Dear friends,

Ask your professor friends, and most will agree: the moment you post final grades for the semester, the deluge of emails begins.  Students will beg you to “round up” their grades, forgive undone assignments, or create an extra credit opportunity after the semester has ended.  They’ll try to play “let’s make a deal.”  Some faculty call these students “grade grubbers.”

Nobody I know likes receiving these emails.

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Most educators (at least the ones I know) find it disheartening when students think of grades as a commodity.  To us – to me – your grade reflects your mastery of the course material.  A semester’s worth of course material cannot be understood and mastered in one “cram session” for an exam.  It takes time, thought, and study.  It takes engagement throughout the semester.

Students will argue that “I worked really hard” (this often means “I pulled an all-nighter before the exam.”)  But hard work, in and of itself, doesn’t lead to rewards – it’s the results that count.  I could work really hard learning to play the mandolin, or to speak Russian, but it doesn’t guarantee I’d achieve proficiency.  Similarly, I may take a course where my best effort results in a “C.”

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Students will argue that the professor should “round up” their final grade (even though I explicitly state in my syllabus that I won’t do this).  I explain that in a 1000-point course, each percentage equals 10 points … so if you are 2% off the next higher grade, you’re 20 points off.  Since exam questions are worth 2 points each, that’s 10 exam questions.  You’re telling me you deserve the same grade as the person next to you who got 10 more questions correct than you did.  Sorry, but no.

Students will argue that they should get an extra credit opportunity at the last minute, or even after the semester has ended.  Often, these students did not complete all of the assigned work, which was designed to demonstrate their mastery of the course material.  Now they are asking me to create and grade a special, additional assignment,  Sorry, but no.  Also, I don’t believe that a student should be able to pass a class on “extra credit.”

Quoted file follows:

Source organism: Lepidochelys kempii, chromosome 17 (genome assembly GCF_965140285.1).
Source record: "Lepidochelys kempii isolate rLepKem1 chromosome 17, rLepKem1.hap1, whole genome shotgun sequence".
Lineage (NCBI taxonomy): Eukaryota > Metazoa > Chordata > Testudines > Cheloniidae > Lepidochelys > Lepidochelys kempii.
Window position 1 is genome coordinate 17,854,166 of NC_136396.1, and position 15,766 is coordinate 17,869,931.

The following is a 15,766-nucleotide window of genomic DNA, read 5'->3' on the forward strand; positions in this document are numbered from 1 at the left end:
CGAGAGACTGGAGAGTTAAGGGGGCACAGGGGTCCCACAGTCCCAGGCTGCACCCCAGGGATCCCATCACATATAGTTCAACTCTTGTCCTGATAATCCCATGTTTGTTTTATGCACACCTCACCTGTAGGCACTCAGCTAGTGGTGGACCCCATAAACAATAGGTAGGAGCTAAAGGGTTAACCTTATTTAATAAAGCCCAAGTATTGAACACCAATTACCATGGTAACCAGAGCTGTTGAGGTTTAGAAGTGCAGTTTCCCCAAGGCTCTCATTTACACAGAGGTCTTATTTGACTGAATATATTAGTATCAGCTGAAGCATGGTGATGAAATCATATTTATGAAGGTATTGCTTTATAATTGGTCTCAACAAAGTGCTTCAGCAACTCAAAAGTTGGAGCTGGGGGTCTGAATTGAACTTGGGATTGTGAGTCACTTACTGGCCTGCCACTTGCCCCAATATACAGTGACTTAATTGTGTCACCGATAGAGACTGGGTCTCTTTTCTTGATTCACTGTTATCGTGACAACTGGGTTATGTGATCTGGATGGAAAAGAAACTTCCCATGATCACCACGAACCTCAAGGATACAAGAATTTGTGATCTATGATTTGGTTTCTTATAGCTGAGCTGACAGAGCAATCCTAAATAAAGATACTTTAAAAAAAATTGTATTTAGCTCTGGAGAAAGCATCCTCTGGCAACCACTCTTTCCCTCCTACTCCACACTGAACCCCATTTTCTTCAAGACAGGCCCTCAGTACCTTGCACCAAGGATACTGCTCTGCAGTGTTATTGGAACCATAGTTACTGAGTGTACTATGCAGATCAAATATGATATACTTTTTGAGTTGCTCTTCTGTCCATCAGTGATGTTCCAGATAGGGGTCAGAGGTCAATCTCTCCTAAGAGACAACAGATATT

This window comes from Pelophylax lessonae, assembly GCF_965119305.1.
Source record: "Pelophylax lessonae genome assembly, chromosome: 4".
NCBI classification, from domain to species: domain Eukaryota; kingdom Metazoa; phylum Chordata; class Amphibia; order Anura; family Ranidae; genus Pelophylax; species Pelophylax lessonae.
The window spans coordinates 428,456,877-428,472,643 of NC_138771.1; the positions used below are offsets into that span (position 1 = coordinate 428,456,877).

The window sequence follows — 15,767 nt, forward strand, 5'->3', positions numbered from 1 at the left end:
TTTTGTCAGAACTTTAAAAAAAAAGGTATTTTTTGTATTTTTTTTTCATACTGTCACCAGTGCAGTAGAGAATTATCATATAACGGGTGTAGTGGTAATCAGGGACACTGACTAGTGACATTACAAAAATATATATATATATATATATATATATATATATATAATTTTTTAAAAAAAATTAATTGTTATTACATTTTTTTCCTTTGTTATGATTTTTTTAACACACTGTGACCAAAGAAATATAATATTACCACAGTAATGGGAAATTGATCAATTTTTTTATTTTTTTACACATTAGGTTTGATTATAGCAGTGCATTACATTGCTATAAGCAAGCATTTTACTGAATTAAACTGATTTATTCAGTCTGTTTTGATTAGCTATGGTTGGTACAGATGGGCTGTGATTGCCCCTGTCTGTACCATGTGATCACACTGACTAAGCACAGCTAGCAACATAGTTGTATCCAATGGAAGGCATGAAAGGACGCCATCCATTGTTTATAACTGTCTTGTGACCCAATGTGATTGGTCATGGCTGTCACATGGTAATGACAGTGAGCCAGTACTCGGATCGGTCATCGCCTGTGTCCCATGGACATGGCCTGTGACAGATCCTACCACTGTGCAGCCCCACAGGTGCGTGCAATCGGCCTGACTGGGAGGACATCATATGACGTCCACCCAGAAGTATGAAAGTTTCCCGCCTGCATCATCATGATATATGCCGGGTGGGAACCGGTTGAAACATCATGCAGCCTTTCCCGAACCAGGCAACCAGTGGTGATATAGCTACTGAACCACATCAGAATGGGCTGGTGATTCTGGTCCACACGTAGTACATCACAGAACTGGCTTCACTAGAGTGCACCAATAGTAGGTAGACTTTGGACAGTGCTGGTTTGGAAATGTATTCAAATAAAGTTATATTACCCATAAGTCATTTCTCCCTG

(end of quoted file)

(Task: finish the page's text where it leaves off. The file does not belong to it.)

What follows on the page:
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We tend to blame the students for these behaviors, but there’s a larger problem, a cultural problem:  Grades (teaching, learning) are seen as commodities that can be bought or traded for, and students also see them as a ticket to a good future.  Not the learning the grade represents, but the grade itself.  When students beg for these grade increases, they often use the appeal that their future chances will be hindered if they don’t pass the course – never mind that passing the course means mastering the material.

Where do they get this idea that grades are paramount?  It’s built into the K-12 system, into our cultural attitude toward goals and rewards, and into our sense of self-worth.

What can we do?

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I’m only one person, and I may be working against years of conditioning, but I try to help my students think differently about grades.  First, a grade is not a reflection of your worth as a person (I’ll never be a virtuoso on the mandolin, but it doesn’t mean I’m deficient as a human being).  Second, a hard-earned “B” is something to be proud of, if it represents your best work in that subject matter.  And third, there is value in the process of learning, whatever the outcome.  Life is most fulfilling if you enter the world with a curious mind.

In the end, I understand why professors hate “grade grubbing” – but I also understand why students are motivated to do it.  We’re at an impasse where neither party wants to concede, and both think the other is being unfair.  As the ones in a position of power, we can enforce rules and policies with compassion, while we suggest new ways of thinking about the role of grades in the educational process.

And to my students:  I believe in you.

Blessings,

Annette

 

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